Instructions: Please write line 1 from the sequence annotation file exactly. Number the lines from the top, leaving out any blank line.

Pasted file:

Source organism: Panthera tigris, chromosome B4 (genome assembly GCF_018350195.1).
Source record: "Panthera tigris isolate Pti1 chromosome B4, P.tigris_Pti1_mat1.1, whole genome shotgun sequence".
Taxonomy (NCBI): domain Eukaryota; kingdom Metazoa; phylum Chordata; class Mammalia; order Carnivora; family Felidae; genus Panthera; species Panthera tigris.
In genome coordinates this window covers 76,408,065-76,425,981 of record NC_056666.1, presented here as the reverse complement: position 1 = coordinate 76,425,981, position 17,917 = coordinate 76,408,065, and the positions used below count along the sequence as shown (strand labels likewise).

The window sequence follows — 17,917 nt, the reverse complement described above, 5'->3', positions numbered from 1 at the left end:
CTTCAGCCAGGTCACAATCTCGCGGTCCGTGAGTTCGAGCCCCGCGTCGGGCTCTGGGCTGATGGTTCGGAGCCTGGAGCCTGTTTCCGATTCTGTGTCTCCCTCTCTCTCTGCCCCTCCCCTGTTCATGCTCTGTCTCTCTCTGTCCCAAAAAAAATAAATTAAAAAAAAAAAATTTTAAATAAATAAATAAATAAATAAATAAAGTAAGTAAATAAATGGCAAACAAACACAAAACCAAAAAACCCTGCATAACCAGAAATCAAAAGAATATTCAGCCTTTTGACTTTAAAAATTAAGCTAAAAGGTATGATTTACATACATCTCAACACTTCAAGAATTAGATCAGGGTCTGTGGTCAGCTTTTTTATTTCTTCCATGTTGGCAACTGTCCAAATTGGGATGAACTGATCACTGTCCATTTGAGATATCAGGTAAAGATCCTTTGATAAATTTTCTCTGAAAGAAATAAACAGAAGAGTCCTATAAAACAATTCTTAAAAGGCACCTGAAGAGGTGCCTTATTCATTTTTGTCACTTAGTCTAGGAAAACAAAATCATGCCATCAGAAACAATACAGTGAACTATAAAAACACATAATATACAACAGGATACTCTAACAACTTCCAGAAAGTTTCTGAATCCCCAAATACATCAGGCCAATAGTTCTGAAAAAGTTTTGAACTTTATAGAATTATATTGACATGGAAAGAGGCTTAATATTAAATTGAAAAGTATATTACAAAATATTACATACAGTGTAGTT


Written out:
Source organism: Panthera tigris, chromosome B4 (genome assembly GCF_018350195.1).